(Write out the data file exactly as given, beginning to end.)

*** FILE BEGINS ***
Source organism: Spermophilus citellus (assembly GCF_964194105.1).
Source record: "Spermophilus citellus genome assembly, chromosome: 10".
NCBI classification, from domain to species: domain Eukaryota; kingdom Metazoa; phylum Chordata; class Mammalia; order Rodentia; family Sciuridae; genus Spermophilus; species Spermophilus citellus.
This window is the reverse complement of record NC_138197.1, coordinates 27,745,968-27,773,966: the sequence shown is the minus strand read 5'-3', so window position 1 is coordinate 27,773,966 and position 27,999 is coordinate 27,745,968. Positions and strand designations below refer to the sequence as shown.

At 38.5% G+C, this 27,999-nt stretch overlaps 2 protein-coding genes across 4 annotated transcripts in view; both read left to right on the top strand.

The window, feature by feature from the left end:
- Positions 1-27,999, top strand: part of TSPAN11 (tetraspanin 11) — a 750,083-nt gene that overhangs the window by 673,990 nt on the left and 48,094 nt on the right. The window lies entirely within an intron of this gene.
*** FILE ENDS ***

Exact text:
Source organism: Spermophilus citellus (assembly GCF_964194105.1).
Source record: "Spermophilus citellus genome assembly, chromosome: 10".
NCBI classification, from domain to species: domain Eukaryota; kingdom Metazoa; phylum Chordata; class Mammalia; order Rodentia; family Sciuridae; genus Spermophilus; species Spermophilus citellus.
This window is the reverse complement of record NC_138197.1, coordinates 27,745,968-27,773,966: the sequence shown is the minus strand read 5'-3', so window position 1 is coordinate 27,773,966 and position 27,999 is coordinate 27,745,968. Positions and strand designations below refer to the sequence as shown.

At 38.5% G+C, this 27,999-nt stretch overlaps 2 protein-coding genes across 4 annotated transcripts in view; both read left to right on the top strand.

The window, feature by feature from the left end:
- Positions 1-27,999, top strand: part of TSPAN11 (tetraspanin 11) — a 750,083-nt gene that overhangs the window by 673,990 nt on the left and 48,094 nt on the right. The window lies entirely within an intron of this gene.